Here the doctor threw back his head and burst in a tremulous song that echoed weirdly through the woods.

I've seen the youth in the merry glee,
Sporting with golden hours,
With a young spirit light and free
Depart like the spring time showers.
I've seen old age come creeping on
Like winter's chilly wave;
Man's work is done, his race is run,
He's bending o'er the grave.
I've seen the grave, both wide and deep,
To hide our dear away;
Dust unto dust must here abide
Till the great judgment day.

"My friends, I am striving to get to heaven. This is my last opportunity to do good for Christ. Come with me to God, my hearers, come with me to Christ. Today we are here, tomorrow we are not. Fight with the sirit. Serve God. We are to encounter the world, the flesh, the devil. I am toiling some day to get to God, where Christ and his angels are, but if I do it'll be a desperate struggle.

Ye pearly gates, fly open wide,
Make ready to receive the bride,
Hark! and hear the herald's cry,
Be heard: "the bridegroom's drawing nigh."

The old minister closed his eyes as if in prayer, then stroked his beard, consulted his memorandum and the sermon was ended.


"Beulah Land" was sung by the choir, and during its rendition, The Constitution reporter, assisted by two gentlemen, passed hats among the throng and solicited contributions for the old preacher. A neat sum was raised, and never was man more grateful than Dr. Pridgeon, as he stored the money away in his capacious pockets.

"These hands have toiled or over seventy years for myself and family, and have never gone back on me till now," he said. "This fortune saves me from want. God feeds his sparrows, and I knew he would feed me. Oh, I have prayed so hard that my wife may not know want, and God has answered my prayer. I know he would. God is always merciful, always merciful."

The old man turned away to confide in the leaves of his faithful book, the story of his fortunes. None doubts that he is earnest and sincee, for he has carried his philosophy into his life.

When his first wife died, six years ago, no words were said, no dirge was sung over her dead body. Like the inanimate clay it was, the corpse was returned without song or sentiment into the earth from which it sprang. One month later he married his present wife. By his first wife the doctor has seven living children, five sons and two daughters, and all were present at the funeral services, except the second son, who is a paralytic.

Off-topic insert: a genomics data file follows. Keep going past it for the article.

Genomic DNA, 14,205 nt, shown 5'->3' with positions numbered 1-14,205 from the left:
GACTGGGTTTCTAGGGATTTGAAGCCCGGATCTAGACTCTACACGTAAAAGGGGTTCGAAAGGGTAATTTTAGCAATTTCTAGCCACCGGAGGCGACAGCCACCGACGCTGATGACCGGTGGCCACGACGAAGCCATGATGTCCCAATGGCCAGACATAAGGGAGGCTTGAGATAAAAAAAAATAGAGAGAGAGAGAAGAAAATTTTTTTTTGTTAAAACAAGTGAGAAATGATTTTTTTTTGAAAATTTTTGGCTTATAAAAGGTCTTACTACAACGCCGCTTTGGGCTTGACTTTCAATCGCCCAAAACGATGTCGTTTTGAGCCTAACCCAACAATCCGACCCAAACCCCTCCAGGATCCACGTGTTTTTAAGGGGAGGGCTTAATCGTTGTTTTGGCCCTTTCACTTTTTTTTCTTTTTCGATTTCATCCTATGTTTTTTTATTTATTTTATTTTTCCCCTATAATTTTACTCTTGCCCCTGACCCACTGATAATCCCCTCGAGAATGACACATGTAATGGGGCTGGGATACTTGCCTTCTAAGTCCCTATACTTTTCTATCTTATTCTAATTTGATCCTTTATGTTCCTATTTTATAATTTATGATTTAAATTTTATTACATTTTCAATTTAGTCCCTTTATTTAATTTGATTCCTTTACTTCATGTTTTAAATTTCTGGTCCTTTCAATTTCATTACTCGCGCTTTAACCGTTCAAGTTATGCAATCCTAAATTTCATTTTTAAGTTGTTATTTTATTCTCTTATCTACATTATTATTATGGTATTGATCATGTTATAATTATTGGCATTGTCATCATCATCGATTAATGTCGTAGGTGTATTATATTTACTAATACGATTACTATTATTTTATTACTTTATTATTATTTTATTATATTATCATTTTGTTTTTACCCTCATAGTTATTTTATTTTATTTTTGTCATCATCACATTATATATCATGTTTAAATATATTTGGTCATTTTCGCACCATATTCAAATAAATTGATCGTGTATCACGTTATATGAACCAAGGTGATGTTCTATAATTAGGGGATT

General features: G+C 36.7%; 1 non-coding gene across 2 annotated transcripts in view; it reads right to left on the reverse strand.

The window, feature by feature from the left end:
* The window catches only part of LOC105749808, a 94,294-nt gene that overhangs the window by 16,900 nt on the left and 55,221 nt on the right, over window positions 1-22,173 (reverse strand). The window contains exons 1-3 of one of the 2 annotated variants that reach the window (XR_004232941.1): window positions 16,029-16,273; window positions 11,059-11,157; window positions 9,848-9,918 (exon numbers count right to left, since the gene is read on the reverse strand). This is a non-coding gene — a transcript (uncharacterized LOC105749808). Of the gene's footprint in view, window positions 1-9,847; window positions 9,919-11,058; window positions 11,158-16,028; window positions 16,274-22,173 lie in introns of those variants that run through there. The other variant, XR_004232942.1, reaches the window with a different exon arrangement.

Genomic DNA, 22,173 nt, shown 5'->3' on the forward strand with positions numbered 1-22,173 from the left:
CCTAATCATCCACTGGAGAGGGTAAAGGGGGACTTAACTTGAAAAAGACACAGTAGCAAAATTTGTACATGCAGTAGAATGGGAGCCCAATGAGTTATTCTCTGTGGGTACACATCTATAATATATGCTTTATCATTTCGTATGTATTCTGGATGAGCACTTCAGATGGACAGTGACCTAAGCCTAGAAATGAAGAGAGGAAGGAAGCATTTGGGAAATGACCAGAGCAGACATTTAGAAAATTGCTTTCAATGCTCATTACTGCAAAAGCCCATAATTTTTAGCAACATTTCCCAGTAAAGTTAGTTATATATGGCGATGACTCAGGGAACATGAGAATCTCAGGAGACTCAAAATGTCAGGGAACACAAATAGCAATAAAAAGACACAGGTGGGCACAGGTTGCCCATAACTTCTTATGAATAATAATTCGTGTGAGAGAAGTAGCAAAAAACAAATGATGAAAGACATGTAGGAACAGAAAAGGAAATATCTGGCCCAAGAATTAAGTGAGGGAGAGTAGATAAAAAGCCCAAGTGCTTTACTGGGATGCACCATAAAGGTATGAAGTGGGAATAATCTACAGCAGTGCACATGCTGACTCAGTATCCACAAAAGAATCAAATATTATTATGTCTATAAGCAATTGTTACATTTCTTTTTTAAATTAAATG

The doctor, while not absolutely illiterate, is entirely uneducated, and his speech abounds in provincialisms. In my report I have not endeavored to give his peculiar pronounciations, nor even his characteristics, but the words themselves are quoted just as they fell from his lips.

At the conclusion of the services, the coffin was taken to the residence of a neighbor, for Mrs. Pridgeon strennously objected to its presence at her house. The doctor parted with it regretfully, for it had evidently taken a strong hold upon his fancy. He was still watching it sadly, as I called on him to say goodby. He grasped my hand firmly, as he expressed his satisfaction with the day's proceedings, and his gratitude to the people.

"Goodbye, sir," said he, and his thin pale face looked pitiably sorrowful. "Goodbye to all my good friends, may God bless you!"

I had started away when his weak voice called me back. "Tell your paper to warn the people," he whispered, "against this child of Babylon, this accursed custom of the devil; it is iniquitous, iniquitous."

I left him standing so with the parting words still on his trembling lips, and his dull eyes still on the sombre casket. When I turned to look again he was yet standing alone, but in his hands he held his cherished book, and he was whispering between its pages the story of his sermon. Another moment and I had left the weird old preacher, his mysterious cojmpanion and his dark and gruesome forever.